Tanzania president John Magufuli has criticised the concept of receiving aid after the United States decided to pull the plug on almost $500 million (£346m) of funding for Tanzania following flawed elections in the African nation's semi-autonomous Islands of Zanzibar. On 20 March, Zanzibar held a re-run of the archipelago' s presidential election, following which the ruling Chama Cha Mapinduzi (CCM) party candidate in Zanzibar was declared the winner, despite a boycott from the main Civic United Front opposition party.
The initial October polls − which the opposition candidate Maalim Seif Sharif Hamad said he had won − were annulled by Zanzibar's electoral commission on grounds of fraud.
The US-based aid agency the Millennium Challenge Corporation (MCC) claimed Zanzibar's vote was a violation of Tanzania's commitment to democracy and free and fair elections and announced it was suspending its $472.8m (£331m) funding for Tanzanian electricity projects.
Magufuli: 'Tanzanians can get rid of donor dependence'
After Minister of Foreign Affairs Augustine Mahiga said he was disappointed by the MCC's decision, President Magufuli criticised the concept of receiving aid at a public rally.
"We need to stand on our own. If you are a farmer, you need to farm hard, if you are a fisherman, fish hard or if you are employed anywhere, then work hard so that Tanzania [and] Tanzanians can get rid of donor dependence," he told the crowd.
Mahiga previously said the government was surprised that the MCC had not considered the democratic progress that Tanzania continues to make. The minister added the US aid agency should have consulted the government about its decision not to go ahead with the new aid agreement, which the MCC described as providing "power sector, including investments in infrastructure as well as policy, regulatory and institutional reforms".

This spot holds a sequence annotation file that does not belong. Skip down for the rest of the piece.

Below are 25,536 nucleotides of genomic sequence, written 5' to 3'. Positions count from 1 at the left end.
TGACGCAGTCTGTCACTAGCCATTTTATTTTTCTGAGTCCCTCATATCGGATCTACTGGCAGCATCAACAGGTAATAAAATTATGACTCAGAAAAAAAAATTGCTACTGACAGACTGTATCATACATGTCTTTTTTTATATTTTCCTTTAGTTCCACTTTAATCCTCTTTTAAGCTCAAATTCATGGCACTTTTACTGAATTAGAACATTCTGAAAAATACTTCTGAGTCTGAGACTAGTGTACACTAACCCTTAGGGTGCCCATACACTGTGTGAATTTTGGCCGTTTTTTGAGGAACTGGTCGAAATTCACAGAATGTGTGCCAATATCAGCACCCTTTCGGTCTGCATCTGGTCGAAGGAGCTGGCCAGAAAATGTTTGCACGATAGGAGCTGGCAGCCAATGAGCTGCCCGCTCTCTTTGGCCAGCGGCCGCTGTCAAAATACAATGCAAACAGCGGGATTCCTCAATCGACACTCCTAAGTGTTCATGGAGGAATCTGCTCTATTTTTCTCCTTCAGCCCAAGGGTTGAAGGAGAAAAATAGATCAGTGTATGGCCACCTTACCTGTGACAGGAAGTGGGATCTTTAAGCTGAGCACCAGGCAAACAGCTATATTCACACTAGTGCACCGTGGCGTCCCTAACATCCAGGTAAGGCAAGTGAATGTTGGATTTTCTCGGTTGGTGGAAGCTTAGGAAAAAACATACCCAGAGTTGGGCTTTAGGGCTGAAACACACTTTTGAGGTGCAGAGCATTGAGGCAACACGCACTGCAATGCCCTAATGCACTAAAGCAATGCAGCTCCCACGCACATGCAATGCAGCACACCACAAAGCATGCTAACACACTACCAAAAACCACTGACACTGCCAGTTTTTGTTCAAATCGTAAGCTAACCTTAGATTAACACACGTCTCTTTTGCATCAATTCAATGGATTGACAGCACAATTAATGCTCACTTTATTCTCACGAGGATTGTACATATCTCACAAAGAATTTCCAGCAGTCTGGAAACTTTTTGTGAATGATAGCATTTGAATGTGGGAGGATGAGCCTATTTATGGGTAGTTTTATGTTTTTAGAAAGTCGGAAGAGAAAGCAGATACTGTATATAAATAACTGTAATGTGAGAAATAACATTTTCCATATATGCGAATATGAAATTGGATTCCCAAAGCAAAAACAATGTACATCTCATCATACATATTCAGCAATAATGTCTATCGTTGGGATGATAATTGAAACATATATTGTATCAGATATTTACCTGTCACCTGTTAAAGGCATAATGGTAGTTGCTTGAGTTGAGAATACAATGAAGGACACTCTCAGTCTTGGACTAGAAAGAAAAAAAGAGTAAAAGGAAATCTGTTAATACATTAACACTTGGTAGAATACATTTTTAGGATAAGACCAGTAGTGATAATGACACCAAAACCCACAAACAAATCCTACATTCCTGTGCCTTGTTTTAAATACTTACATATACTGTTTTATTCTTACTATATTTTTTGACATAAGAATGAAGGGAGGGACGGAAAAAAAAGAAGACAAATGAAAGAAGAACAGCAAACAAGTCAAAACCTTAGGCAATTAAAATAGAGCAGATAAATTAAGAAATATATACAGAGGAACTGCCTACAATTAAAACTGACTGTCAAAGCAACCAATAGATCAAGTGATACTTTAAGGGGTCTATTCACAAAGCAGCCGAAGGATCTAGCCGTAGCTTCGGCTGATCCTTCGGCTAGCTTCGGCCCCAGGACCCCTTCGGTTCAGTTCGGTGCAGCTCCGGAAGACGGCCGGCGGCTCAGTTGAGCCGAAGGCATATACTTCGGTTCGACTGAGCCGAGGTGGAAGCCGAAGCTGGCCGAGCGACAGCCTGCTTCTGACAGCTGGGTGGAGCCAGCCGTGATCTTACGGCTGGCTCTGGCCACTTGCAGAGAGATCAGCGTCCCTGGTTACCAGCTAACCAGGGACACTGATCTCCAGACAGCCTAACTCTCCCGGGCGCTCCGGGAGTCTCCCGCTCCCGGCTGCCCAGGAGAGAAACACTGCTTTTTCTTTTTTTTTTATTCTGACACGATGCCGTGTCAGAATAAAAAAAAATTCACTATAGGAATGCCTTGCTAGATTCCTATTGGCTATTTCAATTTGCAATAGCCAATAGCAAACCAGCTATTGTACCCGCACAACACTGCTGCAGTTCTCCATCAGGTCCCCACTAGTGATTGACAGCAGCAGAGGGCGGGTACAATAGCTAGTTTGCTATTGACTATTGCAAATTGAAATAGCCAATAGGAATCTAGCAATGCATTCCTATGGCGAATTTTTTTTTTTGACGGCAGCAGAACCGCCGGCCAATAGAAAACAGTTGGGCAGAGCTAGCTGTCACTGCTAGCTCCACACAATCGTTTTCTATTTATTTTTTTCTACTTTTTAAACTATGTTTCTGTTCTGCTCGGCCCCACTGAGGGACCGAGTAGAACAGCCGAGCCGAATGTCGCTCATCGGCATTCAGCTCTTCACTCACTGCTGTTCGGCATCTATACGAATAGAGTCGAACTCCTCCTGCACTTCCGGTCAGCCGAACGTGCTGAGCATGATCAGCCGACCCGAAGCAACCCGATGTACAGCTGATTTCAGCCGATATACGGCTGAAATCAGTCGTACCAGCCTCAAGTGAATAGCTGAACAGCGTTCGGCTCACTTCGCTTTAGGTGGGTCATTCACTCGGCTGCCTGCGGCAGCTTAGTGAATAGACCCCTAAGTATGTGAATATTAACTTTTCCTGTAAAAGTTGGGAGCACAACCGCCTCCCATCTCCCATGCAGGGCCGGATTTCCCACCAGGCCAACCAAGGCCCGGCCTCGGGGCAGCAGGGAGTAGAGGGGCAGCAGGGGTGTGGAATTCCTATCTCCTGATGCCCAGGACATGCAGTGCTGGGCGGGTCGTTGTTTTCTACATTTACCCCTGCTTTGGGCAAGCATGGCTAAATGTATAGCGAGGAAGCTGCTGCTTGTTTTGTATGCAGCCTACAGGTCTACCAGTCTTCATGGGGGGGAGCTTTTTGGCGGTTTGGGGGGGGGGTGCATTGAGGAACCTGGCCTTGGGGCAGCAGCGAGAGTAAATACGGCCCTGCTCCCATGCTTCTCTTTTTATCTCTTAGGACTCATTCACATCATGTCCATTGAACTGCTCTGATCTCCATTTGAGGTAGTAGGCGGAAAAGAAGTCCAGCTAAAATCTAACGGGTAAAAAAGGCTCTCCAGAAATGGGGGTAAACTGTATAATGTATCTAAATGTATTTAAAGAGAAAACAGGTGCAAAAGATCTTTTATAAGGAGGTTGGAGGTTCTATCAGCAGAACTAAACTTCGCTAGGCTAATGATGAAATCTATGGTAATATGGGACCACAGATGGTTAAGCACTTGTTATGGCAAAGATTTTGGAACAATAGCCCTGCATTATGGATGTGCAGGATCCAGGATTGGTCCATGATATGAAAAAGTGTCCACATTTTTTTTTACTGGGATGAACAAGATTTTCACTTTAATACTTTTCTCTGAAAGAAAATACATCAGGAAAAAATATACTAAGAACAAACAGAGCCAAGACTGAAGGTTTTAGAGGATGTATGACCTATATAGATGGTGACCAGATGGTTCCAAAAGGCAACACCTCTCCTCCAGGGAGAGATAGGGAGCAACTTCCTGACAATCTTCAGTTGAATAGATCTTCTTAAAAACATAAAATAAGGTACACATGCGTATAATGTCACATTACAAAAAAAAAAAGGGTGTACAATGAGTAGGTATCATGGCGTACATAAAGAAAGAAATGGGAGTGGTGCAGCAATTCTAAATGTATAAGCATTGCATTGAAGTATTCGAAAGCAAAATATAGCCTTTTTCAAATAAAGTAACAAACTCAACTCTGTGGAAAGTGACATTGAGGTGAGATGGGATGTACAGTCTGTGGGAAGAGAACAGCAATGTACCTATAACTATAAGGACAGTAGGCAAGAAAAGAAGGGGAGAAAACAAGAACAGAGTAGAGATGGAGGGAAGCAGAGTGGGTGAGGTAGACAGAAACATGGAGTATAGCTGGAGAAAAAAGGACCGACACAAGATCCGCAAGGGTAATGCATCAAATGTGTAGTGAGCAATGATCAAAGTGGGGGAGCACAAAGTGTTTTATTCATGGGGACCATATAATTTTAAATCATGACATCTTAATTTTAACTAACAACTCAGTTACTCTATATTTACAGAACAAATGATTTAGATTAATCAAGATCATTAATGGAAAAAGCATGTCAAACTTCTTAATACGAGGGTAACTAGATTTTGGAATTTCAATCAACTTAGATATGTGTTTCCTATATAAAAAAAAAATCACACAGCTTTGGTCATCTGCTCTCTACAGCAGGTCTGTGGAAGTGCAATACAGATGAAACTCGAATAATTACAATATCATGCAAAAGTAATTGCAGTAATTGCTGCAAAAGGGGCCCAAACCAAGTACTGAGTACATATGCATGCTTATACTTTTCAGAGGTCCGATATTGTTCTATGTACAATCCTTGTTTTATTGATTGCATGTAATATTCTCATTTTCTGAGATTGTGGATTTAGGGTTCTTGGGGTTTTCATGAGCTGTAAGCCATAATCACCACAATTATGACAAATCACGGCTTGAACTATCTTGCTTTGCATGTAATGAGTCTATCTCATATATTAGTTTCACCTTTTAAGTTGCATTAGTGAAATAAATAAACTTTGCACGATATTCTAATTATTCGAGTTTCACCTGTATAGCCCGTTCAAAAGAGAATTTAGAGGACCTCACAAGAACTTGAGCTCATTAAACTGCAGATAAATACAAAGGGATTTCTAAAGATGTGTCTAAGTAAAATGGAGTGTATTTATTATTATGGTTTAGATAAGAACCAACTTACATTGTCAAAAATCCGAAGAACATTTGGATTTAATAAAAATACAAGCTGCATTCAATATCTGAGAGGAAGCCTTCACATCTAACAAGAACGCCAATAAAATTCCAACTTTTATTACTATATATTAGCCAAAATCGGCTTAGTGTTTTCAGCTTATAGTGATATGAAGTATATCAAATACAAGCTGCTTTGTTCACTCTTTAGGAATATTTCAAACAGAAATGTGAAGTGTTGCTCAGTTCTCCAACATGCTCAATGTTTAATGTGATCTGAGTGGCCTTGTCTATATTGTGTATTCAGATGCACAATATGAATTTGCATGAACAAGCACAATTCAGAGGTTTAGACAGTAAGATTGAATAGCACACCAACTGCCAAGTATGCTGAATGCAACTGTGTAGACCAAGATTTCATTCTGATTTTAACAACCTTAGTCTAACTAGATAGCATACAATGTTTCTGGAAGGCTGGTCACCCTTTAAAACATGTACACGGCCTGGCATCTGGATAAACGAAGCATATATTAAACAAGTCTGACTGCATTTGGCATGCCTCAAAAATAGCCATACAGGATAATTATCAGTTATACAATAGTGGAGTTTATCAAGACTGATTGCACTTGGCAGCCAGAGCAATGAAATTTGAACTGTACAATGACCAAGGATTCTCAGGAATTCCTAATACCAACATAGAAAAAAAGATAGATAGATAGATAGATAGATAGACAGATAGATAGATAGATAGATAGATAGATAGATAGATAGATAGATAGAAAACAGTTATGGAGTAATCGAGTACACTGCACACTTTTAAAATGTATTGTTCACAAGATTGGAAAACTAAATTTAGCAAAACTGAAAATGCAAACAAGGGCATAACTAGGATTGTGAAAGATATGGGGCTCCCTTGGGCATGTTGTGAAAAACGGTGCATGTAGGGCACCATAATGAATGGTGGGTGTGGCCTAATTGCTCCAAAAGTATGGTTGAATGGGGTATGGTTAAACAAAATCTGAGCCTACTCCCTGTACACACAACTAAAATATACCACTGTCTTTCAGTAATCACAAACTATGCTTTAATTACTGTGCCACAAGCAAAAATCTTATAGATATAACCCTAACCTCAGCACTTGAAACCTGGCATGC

Magufuli praised for efforts to tackle corruption
This comes despite the fact that Magufuli has been praised for his efforts to combat corruption since coming to power last November after winning the most heavily contested and unpredictable presidential election in the country's 50-plus years.
At the time, the election commission called for calm, after fears of unrest grew in the commercial capital Dar Es Salaam and on Zanzibar.
The aid funding is the second tranche of a five-year package of grants worth $698m (£483m) awarded to Tanzania in 2008 by the MCC to improve energy, water and transport infrastructure.